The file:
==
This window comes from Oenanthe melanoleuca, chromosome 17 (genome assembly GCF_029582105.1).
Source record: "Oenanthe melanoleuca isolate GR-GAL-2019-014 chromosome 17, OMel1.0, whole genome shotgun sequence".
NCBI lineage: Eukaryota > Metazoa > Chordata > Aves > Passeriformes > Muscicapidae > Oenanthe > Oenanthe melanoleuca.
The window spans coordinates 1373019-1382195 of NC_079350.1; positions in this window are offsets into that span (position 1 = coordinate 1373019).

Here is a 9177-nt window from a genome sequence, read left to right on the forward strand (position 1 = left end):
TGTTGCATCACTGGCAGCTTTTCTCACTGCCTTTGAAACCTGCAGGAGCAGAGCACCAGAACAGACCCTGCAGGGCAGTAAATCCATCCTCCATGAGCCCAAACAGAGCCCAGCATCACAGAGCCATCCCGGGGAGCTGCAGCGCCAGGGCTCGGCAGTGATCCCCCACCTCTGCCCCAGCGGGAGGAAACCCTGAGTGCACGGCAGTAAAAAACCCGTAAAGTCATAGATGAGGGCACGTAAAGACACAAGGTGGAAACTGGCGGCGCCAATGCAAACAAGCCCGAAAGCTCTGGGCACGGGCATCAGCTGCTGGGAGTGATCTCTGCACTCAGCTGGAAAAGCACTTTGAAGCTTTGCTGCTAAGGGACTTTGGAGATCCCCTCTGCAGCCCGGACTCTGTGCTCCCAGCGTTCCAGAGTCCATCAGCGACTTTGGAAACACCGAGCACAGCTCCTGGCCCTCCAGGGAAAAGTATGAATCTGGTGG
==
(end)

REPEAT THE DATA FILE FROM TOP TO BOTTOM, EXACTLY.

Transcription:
This window comes from Oenanthe melanoleuca, chromosome 17 (genome assembly GCF_029582105.1).
Source record: "Oenanthe melanoleuca isolate GR-GAL-2019-014 chromosome 17, OMel1.0, whole genome shotgun sequence".
NCBI lineage: Eukaryota > Metazoa > Chordata > Aves > Passeriformes > Muscicapidae > Oenanthe > Oenanthe melanoleuca.
The window spans coordinates 1373019-1382195 of NC_079350.1; positions in this window are offsets into that span (position 1 = coordinate 1373019).

Here is a 9177-nt window from a genome sequence, read left to right on the forward strand (position 1 = left end):
TGTTGCATCACTGGCAGCTTTTCTCACTGCCTTTGAAACCTGCAGGAGCAGAGCACCAGAACAGACCCTGCAGGGCAGTAAATCCATCCTCCATGAGCCCAAACAGAGCCCAGCATCACAGAGCCATCCCGGGGAGCTGCAGCGCCAGGGCTCGGCAGTGATCCCCCACCTCTGCCCCAGCGGGAGGAAACCCTGAGTGCACGGCAGTAAAAAACCCGTAAAGTCATAGATGAGGGCACGTAAAGACACAAGGTGGAAACTGGCGGCGCCAATGCAAACAAGCCCGAAAGCTCTGGGCACGGGCATCAGCTGCTGGGAGTGATCTCTGCACTCAGCTGGAAAAGCACTTTGAAGCTTTGCTGCTAAGGGACTTTGGAGATCCCCTCTGCAGCCCGGACTCTGTGCTCCCAGCGTTCCAGAGTCCATCAGCGACTTTGGAAACACCGAGCACAGCTCCTGGCCCTCCAGGGAAAAGTATGAATCTGGTGG